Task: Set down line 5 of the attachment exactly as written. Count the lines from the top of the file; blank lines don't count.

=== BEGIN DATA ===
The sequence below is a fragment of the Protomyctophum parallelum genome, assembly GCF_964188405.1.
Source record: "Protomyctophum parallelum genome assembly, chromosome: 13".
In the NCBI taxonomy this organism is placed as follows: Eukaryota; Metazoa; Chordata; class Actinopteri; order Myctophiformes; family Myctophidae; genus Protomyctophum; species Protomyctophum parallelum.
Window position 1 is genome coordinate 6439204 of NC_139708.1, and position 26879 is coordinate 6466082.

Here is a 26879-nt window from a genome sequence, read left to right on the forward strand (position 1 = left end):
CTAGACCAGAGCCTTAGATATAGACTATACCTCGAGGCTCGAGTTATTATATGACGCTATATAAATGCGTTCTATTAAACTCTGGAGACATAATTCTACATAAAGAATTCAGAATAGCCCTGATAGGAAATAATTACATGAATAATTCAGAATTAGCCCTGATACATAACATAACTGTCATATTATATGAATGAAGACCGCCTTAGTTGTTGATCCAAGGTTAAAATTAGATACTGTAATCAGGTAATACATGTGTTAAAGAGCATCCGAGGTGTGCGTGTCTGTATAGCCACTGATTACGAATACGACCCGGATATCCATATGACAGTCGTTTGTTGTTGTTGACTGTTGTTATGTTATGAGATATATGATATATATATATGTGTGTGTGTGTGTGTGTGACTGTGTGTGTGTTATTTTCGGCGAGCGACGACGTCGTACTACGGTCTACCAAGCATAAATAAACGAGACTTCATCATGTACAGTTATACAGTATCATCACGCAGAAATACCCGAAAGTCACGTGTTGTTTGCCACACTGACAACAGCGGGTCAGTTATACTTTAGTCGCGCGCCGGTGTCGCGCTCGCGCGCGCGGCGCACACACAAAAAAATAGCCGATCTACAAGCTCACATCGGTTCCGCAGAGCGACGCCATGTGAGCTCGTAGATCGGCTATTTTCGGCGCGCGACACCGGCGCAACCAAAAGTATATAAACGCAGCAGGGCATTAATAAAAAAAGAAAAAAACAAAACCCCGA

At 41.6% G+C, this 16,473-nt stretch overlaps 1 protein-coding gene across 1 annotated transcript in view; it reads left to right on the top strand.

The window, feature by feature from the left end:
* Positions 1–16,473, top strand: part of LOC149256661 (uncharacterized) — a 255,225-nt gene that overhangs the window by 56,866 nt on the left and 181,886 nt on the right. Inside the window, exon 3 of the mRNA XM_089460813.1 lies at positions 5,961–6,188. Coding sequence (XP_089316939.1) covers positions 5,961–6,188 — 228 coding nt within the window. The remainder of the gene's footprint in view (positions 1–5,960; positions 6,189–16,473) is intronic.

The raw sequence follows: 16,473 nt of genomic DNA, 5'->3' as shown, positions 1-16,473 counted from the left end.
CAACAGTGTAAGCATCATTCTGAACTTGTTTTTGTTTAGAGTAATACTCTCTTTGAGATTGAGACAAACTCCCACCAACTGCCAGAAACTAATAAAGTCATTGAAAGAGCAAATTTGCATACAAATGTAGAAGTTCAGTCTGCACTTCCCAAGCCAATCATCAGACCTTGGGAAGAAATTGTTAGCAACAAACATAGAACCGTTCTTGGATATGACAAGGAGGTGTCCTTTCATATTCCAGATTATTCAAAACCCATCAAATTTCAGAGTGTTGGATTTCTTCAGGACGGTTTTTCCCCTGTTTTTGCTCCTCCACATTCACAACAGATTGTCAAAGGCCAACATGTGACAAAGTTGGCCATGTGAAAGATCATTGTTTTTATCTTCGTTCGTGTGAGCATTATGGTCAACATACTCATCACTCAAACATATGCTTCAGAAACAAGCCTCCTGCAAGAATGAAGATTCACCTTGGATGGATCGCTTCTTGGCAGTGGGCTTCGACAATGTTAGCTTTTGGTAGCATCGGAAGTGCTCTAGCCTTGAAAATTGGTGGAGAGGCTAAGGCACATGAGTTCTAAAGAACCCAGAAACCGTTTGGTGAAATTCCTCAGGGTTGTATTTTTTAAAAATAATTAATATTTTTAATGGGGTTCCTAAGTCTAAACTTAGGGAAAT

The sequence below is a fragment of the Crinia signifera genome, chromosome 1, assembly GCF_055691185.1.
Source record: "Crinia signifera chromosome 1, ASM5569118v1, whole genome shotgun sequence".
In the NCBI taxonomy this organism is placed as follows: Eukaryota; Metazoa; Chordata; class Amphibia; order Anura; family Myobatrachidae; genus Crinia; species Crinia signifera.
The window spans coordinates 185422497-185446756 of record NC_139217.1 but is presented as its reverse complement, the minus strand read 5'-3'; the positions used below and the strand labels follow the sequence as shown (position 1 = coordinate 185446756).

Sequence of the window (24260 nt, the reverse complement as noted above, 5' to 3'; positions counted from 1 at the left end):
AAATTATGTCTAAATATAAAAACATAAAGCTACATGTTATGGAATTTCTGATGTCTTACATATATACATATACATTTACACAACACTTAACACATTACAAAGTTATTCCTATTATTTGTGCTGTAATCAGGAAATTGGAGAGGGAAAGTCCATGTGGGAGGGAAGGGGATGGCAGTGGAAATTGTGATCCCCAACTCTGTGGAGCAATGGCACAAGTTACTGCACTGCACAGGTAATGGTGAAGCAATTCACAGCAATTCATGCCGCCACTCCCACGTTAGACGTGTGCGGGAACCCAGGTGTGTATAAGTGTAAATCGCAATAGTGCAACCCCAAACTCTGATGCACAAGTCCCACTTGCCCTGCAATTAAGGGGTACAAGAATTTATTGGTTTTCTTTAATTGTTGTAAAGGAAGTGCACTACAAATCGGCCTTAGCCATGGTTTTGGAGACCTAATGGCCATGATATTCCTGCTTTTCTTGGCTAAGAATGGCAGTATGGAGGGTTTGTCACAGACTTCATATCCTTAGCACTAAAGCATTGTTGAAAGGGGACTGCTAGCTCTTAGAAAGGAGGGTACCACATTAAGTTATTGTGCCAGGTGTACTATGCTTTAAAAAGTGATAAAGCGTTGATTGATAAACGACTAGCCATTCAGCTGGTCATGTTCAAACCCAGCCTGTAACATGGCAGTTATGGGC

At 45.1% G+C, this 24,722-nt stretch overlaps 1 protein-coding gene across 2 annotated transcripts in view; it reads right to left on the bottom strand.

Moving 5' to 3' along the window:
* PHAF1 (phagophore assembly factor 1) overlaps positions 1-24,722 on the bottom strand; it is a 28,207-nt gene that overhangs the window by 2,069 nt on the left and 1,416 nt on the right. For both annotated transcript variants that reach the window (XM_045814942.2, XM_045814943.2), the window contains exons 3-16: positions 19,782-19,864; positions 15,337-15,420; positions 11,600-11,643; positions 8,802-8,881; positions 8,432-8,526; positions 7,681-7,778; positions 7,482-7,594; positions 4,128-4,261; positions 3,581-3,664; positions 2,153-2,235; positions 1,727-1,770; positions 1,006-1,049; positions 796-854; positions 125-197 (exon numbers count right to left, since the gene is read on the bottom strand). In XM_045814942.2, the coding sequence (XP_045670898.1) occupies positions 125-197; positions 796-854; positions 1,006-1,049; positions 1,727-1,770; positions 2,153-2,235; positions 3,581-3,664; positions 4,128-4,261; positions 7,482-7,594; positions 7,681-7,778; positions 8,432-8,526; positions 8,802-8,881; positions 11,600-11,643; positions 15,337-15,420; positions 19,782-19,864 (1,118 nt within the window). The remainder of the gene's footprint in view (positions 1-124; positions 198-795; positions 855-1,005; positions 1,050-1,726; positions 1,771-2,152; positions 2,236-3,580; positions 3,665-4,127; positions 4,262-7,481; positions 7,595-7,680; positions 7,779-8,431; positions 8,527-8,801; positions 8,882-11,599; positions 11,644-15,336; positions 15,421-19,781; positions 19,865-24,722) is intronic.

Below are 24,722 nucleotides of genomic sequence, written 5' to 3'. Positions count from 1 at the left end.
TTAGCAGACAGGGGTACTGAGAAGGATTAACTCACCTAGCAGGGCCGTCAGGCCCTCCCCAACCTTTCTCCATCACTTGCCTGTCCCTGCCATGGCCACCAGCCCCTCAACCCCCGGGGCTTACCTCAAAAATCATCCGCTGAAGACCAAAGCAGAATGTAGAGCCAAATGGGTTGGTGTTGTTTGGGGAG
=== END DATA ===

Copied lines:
Here is a 26879-nt window from a genome sequence, read left to right on the forward strand (position 1 = left end):